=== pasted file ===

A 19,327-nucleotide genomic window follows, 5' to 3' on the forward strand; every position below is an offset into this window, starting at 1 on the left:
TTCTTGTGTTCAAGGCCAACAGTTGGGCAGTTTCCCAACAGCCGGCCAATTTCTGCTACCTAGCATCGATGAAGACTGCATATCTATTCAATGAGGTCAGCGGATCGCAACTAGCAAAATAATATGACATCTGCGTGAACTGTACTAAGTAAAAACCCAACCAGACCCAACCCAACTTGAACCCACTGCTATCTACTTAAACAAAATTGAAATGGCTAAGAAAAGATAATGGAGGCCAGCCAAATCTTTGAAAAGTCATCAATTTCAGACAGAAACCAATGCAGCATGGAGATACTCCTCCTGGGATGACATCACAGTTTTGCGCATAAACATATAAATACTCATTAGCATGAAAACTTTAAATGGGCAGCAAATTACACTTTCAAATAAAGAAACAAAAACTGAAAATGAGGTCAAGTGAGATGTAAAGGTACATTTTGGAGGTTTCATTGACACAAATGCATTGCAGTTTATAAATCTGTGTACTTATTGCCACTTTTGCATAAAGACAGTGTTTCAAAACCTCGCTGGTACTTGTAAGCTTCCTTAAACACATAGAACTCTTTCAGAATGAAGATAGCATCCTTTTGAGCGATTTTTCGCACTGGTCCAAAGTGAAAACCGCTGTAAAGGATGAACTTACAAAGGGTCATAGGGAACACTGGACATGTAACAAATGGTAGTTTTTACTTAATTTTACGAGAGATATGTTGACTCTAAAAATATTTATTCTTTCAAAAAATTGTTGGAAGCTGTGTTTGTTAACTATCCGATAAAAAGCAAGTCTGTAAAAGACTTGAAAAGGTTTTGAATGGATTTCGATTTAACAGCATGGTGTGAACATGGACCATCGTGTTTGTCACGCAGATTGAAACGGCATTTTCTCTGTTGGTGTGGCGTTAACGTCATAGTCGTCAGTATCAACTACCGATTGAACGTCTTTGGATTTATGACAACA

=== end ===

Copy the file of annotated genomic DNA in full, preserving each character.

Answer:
A 19,327-nucleotide genomic window follows, 5' to 3' on the forward strand; every position below is an offset into this window, starting at 1 on the left:
TTCTTGTGTTCAAGGCCAACAGTTGGGCAGTTTCCCAACAGCCGGCCAATTTCTGCTACCTAGCATCGATGAAGACTGCATATCTATTCAATGAGGTCAGCGGATCGCAACTAGCAAAATAATATGACATCTGCGTGAACTGTACTAAGTAAAAACCCAACCAGACCCAACCCAACTTGAACCCACTGCTATCTACTTAAACAAAATTGAAATGGCTAAGAAAAGATAATGGAGGCCAGCCAAATCTTTGAAAAGTCATCAATTTCAGACAGAAACCAATGCAGCATGGAGATACTCCTCCTGGGATGACATCACAGTTTTGCGCATAAACATATAAATACTCATTAGCATGAAAACTTTAAATGGGCAGCAAATTACACTTTCAAATAAAGAAACAAAAACTGAAAATGAGGTCAAGTGAGATGTAAAGGTACATTTTGGAGGTTTCATTGACACAAATGCATTGCAGTTTATAAATCTGTGTACTTATTGCCACTTTTGCATAAAGACAGTGTTTCAAAACCTCGCTGGTACTTGTAAGCTTCCTTAAACACATAGAACTCTTTCAGAATGAAGATAGCATCCTTTTGAGCGATTTTTCGCACTGGTCCAAAGTGAAAACCGCTGTAAAGGATGAACTTACAAAGGGTCATAGGGAACACTGGACATGTAACAAATGGTAGTTTTTACTTAATTTTACGAGAGATATGTTGACTCTAAAAATATTTATTCTTTCAAAAAATTGTTGGAAGCTGTGTTTGTTAACTATCCGATAAAAAGCAAGTCTGTAAAAGACTTGAAAAGGTTTTGAATGGATTTCGATTTAACAGCATGGTGTGAACATGGACCATCGTGTTTGTCACGCAGATTGAAACGGCATTTTCTCTGTTGGTGTGGCGTTAACGTCATAGTCGTCAGTATCAACTACCGATTGAACGTCTTTGGATTTATGACAACA